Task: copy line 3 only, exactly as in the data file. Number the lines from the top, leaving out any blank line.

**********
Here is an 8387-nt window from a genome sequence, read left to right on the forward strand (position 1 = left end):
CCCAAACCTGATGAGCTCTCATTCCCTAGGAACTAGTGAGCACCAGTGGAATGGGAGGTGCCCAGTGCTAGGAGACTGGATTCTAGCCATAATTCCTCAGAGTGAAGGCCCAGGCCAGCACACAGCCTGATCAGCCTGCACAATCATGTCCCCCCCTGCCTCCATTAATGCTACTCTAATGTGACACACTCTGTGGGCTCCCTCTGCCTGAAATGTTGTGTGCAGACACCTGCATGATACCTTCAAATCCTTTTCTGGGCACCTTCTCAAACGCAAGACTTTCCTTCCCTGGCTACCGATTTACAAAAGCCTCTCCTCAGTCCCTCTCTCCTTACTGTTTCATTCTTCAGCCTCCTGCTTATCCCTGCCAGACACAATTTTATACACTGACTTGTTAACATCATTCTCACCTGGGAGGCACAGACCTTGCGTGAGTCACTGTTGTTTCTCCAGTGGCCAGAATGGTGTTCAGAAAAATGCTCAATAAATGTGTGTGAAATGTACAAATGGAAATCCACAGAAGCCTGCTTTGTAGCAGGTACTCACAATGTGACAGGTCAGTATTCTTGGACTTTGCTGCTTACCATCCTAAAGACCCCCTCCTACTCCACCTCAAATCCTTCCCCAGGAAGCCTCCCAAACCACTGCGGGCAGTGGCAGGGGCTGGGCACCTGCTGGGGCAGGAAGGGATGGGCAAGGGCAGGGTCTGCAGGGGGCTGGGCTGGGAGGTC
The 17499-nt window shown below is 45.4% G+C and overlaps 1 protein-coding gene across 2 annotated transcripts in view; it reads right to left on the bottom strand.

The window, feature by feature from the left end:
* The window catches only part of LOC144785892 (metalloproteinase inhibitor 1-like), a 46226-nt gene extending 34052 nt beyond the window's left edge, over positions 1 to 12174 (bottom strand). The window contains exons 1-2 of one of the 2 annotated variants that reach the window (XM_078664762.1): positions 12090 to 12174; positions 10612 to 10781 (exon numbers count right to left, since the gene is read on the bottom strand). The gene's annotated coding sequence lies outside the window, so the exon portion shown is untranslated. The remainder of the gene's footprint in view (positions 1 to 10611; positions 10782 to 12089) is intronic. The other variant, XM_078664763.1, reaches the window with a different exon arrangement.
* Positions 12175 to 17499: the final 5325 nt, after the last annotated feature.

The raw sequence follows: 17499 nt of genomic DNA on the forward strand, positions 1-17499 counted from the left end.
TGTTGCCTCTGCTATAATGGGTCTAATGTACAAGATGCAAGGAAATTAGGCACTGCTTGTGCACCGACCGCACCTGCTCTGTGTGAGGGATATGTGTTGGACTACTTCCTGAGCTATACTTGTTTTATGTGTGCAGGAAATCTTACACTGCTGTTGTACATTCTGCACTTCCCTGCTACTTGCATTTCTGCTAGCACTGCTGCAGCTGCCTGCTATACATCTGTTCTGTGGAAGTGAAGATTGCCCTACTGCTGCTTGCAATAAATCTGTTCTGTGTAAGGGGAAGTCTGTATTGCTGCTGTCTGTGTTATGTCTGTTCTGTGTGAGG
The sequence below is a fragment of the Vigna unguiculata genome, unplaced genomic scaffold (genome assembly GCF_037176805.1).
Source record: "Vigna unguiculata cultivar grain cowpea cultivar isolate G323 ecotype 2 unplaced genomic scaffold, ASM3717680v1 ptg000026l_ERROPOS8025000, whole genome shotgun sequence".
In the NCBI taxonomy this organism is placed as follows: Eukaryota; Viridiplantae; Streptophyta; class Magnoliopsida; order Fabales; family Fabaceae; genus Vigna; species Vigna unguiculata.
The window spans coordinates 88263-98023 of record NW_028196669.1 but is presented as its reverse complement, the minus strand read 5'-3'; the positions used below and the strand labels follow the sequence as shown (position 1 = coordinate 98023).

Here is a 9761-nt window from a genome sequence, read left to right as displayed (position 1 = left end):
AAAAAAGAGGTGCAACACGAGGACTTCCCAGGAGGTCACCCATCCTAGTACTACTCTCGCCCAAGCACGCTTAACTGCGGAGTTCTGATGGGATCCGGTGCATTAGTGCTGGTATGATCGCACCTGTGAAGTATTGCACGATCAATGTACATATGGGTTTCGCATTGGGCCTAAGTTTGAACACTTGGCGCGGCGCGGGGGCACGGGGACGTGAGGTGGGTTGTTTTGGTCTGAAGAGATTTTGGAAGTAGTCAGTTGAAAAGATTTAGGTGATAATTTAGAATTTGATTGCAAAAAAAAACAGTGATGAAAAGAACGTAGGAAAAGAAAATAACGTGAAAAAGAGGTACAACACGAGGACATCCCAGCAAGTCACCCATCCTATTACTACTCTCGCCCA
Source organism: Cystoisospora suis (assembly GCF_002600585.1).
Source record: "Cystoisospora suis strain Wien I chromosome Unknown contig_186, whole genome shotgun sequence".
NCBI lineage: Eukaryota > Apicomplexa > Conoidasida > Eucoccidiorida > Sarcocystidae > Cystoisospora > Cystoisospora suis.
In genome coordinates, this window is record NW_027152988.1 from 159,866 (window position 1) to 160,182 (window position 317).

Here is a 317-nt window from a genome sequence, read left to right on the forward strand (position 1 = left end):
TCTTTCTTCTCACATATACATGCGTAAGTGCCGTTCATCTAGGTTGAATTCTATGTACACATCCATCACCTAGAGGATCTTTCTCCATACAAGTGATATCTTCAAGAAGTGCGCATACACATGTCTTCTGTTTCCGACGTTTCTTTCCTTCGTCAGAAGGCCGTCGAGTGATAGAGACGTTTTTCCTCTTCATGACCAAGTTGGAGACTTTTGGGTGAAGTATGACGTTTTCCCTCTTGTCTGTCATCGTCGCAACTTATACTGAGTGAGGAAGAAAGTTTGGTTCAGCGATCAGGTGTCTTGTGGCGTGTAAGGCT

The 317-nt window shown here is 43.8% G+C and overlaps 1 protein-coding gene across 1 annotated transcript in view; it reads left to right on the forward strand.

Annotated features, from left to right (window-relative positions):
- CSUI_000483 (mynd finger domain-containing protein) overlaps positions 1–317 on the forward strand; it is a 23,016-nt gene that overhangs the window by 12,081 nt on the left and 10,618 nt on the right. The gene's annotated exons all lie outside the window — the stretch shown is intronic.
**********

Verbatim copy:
The 17499-nt window shown below is 45.4% G+C and overlaps 1 protein-coding gene across 2 annotated transcripts in view; it reads right to left on the bottom strand.